Manitoba is set to reopen as the province’s COVID-19 numbers slowly dwindle and the infection curve remains flat.
More than a dozen different types of businesses and services are allowed to resume Monday — with increased public health scrutiny and protocols in place.
A cautious approach to reopening the province is important to reinvigorating Manitoba’s economic recovery, according to an economist.
“It’s important for businesspeople and the economy to be able to reopen — but even more important, maybe, is it’s another step in getting consumers, people who spend the money, comfortable spending money doing things they like to do,” said John McCallum, a University of Manitoba economics professor, said.
“The best boost you can have to an economy is hope and confidence and you don’t get a lot of hope and confidence when you’re hiding out in your basement for 12 weeks. … This gets the consumer back, one step at a time, and I’m pretty encouraged.”
Manitoba’s unemployment rate doubled between February and May amid the novel coronavirus pandemic.
Meanwhile, Winnipeg businesses able to reopen Monday spent Sunday preparing for a return to normalcy.
The staff at Undefeated CrossFit were busy mopping floors and setting up equipment that hasn’t been used by paying clients since March.
“It’s been pretty crazy, we did everything and anything possible to keep our members engaged, we did the Zoom thing, we did the online thing, Facebook Live workouts, once we were allowed outside, we did outdoor fitness classes,” said the gym’s general manager Will Kinsman.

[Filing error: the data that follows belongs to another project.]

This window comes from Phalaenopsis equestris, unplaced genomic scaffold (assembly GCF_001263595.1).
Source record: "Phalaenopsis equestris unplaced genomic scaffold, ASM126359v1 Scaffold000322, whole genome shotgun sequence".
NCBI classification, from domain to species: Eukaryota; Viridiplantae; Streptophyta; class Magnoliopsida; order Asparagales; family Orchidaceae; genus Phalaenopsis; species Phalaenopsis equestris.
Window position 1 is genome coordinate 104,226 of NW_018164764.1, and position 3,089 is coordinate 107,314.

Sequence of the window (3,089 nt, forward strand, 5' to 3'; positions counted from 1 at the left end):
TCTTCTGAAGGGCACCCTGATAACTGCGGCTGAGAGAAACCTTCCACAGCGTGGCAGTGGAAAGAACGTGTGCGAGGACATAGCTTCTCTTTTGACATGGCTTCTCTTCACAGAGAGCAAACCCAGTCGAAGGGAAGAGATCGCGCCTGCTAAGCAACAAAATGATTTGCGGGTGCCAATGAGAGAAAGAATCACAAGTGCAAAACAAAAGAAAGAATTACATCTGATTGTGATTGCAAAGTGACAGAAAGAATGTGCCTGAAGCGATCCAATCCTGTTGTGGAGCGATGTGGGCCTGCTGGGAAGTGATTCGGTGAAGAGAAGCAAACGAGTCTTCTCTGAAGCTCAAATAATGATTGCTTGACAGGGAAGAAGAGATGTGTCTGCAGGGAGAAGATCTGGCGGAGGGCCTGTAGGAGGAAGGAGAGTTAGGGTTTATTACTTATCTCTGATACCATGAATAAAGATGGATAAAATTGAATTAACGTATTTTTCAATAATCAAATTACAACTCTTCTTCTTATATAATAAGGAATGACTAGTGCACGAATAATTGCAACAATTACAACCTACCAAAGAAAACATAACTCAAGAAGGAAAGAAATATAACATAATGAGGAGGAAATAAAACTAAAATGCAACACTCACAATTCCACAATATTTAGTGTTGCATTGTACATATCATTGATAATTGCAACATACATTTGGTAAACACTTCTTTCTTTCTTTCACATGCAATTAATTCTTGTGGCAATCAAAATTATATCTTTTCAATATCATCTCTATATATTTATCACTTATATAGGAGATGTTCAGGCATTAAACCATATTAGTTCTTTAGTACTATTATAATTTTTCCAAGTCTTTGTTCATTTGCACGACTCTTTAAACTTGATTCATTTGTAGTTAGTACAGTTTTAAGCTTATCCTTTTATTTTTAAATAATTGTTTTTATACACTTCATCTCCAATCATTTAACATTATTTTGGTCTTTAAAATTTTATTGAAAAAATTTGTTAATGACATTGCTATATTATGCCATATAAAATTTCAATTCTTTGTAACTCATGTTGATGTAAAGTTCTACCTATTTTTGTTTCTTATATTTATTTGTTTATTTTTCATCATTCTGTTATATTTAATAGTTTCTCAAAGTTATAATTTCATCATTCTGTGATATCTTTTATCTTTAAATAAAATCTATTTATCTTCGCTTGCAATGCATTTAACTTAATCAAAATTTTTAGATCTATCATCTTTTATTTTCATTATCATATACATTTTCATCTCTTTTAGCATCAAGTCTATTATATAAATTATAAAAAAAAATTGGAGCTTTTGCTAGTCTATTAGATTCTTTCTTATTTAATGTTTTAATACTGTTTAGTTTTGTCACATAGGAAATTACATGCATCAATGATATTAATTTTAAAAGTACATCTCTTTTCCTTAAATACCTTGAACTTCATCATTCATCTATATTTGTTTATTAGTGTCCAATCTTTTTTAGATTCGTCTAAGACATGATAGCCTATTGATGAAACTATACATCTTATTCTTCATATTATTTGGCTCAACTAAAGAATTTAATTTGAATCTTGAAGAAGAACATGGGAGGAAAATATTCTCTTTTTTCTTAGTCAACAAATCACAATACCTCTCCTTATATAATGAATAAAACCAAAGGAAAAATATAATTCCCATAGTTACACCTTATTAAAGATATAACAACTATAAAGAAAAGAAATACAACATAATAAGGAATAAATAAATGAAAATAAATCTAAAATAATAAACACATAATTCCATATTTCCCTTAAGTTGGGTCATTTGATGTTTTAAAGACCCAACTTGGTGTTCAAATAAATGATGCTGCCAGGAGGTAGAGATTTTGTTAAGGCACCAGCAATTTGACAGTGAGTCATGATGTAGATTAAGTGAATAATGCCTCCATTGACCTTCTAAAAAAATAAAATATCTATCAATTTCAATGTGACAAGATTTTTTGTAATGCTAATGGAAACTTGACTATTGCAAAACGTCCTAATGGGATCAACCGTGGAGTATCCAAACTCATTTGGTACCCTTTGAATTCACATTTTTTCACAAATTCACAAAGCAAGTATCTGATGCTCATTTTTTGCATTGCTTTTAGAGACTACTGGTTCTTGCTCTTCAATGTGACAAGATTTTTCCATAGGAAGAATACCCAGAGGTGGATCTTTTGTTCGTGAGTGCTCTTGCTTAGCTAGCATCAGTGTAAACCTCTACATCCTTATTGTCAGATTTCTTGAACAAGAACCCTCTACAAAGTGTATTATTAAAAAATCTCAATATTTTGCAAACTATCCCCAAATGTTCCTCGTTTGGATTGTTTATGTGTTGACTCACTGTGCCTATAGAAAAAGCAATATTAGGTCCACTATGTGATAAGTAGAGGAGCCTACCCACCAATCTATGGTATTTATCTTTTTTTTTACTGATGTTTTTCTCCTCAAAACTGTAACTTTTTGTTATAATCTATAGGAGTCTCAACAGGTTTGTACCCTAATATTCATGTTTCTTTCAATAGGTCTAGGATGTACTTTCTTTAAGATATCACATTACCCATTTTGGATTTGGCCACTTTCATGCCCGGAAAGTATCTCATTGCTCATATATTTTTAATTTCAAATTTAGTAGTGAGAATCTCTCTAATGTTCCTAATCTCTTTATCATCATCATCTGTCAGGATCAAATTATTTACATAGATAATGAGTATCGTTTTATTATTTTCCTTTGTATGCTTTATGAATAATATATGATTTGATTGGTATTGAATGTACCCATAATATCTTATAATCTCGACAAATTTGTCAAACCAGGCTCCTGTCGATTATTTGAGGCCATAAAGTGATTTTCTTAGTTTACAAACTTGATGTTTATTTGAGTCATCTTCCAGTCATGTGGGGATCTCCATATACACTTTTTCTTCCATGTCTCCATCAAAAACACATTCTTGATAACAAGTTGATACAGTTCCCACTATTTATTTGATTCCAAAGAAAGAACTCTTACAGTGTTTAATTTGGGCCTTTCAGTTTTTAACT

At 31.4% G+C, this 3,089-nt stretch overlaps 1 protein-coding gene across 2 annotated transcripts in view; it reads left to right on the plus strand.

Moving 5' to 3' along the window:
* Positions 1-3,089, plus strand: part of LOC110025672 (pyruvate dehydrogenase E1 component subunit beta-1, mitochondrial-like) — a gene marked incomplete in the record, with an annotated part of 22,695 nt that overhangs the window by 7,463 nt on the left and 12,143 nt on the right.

Kinsman expects a steady stream of eager gymgoers to return when the gym reopens.
“The majority (of clients are) excited to get back in the doors, we do have the odd client who’s not ready, and that’s totally fine — number one priority is safety for the staff and the clients as well,” Kinsman said.
Kinsman does not expect the gym’s operation will be drastically changed — clients already had to sanitize equipment and the typical class size was 12 prior to the pandemic, which is already fewer people than allowed under the new protocols.
“We’re starting at nine, and then working our way toward that 12,” he said.
New protocols notwithstanding, Kinsman is ecstatic to get back to work.
“To be inside, with people, cheering each other on… I won’t be able to contain myself, that’s for sure,” he said.
“Seeing people in a space together, and them not being stressed about whether it’s allowed or not. You know you’re at Sobeys, the grocery store or wherever you are, you’re always concerned about ‘am I too close to this person’, looking over your shoulder.”
“I think health and fitness is a way for people to let it all out, relax, and to be able to help everybody get back to some normal,” Kinsman said.
Questions about COVID-19? Here are some things you need to know:
Symptoms can include fever, cough and difficulty breathing — very similar to a cold or flu. Some people can develop a more severe illness. People most at risk of this include older adults and people with severe chronic medical conditions like heart, lung or kidney disease. If you develop symptoms, contact public health authorities.
To prevent the virus from spreading, experts recommend frequent handwashing and coughing into your sleeve. They also recommend minimizing contact with others, staying home as much as possible and maintaining a distance of two metres from other people if you go out. In situations where you can’t keep a safe distance from others, public health officials recommend the use of a non-medical face mask or covering to prevent spreading the respiratory droplets that can carry the virus.
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